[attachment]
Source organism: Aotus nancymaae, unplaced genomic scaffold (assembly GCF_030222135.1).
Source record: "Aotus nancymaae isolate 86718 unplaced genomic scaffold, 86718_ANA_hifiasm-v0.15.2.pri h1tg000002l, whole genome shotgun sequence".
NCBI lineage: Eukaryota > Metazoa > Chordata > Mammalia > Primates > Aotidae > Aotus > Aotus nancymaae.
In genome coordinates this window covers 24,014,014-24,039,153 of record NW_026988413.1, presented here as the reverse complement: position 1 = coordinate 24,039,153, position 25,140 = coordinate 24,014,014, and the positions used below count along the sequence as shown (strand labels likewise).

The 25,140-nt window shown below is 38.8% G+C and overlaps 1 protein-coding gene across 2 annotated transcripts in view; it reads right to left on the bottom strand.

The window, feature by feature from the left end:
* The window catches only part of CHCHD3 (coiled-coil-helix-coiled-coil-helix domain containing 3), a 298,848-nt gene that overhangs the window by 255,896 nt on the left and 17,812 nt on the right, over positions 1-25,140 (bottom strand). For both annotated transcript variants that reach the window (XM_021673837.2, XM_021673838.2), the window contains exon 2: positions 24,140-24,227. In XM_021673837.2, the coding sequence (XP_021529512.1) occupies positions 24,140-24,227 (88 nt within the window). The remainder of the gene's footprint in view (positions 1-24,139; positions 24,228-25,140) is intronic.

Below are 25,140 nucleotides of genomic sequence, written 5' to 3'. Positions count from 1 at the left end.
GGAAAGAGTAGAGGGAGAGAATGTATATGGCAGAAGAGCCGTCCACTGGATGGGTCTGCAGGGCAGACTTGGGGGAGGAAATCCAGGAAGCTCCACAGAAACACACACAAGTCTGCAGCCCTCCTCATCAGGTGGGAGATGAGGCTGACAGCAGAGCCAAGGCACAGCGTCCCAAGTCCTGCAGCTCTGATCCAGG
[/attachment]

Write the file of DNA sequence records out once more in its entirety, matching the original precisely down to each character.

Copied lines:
Source organism: Aotus nancymaae, unplaced genomic scaffold (assembly GCF_030222135.1).
Source record: "Aotus nancymaae isolate 86718 unplaced genomic scaffold, 86718_ANA_hifiasm-v0.15.2.pri h1tg000002l, whole genome shotgun sequence".
NCBI lineage: Eukaryota > Metazoa > Chordata > Mammalia > Primates > Aotidae > Aotus > Aotus nancymaae.
In genome coordinates this window covers 24,014,014-24,039,153 of record NW_026988413.1, presented here as the reverse complement: position 1 = coordinate 24,039,153, position 25,140 = coordinate 24,014,014, and the positions used below count along the sequence as shown (strand labels likewise).

The 25,140-nt window shown below is 38.8% G+C and overlaps 1 protein-coding gene across 2 annotated transcripts in view; it reads right to left on the bottom strand.

The window, feature by feature from the left end:
* The window catches only part of CHCHD3 (coiled-coil-helix-coiled-coil-helix domain containing 3), a 298,848-nt gene that overhangs the window by 255,896 nt on the left and 17,812 nt on the right, over positions 1-25,140 (bottom strand). For both annotated transcript variants that reach the window (XM_021673837.2, XM_021673838.2), the window contains exon 2: positions 24,140-24,227. In XM_021673837.2, the coding sequence (XP_021529512.1) occupies positions 24,140-24,227 (88 nt within the window). The remainder of the gene's footprint in view (positions 1-24,139; positions 24,228-25,140) is intronic.

Below are 25,140 nucleotides of genomic sequence, written 5' to 3'. Positions count from 1 at the left end.
GGAAAGAGTAGAGGGAGAGAATGTATATGGCAGAAGAGCCGTCCACTGGATGGGTCTGCAGGGCAGACTTGGGGGAGGAAATCCAGGAAGCTCCACAGAAACACACACAAGTCTGCAGCCCTCCTCATCAGGTGGGAGATGAGGCTGACAGCAGAGCCAAGGCACAGCGTCCCAAGTCCTGCAGCTCTGATCCAGG